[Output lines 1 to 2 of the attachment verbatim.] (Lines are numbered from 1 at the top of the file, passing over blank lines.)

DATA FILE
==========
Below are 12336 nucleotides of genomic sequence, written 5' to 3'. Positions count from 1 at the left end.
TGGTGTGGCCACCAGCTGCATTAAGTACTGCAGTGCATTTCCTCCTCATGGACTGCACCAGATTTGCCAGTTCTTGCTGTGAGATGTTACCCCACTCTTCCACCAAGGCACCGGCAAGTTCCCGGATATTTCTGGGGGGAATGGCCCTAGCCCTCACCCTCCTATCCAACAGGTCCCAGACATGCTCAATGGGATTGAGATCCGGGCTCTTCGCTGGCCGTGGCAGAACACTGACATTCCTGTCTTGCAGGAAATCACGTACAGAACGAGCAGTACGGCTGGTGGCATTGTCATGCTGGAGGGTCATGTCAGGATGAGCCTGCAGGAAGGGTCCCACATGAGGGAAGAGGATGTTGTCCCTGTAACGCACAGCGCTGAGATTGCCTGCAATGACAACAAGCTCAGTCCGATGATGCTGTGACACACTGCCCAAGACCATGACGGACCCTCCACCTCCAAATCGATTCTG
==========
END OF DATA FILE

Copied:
Below are 12336 nucleotides of genomic sequence, written 5' to 3'. Positions count from 1 at the left end.
TGGTGTGGCCACCAGCTGCATTAAGTACTGCAGTGCATTTCCTCCTCATGGACTGCACCAGATTTGCCAGTTCTTGCTGTGAGATGTTACCCCACTCTTCCACCAAGGCACCGGCAAGTTCCCGGATATTTCTGGGGGGAATGGCCCTAGCCCTCACCCTCCTATCCAACAGGTCCCAGACATGCTCAATGGGATTGAGATCCGGGCTCTTCGCTGGCCGTGGCAGAACACTGACATTCCTGTCTTGCAGGAAATCACGTACAGAACGAGCAGTACGGCTGGTGGCATTGTCATGCTGGAGGGTCATGTCAGGATGAGCCTGCAGGAAGGGTCCCACATGAGGGAAGAGGATGTTGTCCCTGTAACGCACAGCGCTGAGATTGCCTGCAATGACAACAAGCTCAGTCCGATGATGCTGTGACACACTGCCCAAGACCATGACGGACCCTCCACCTCCAAATCGATTCTG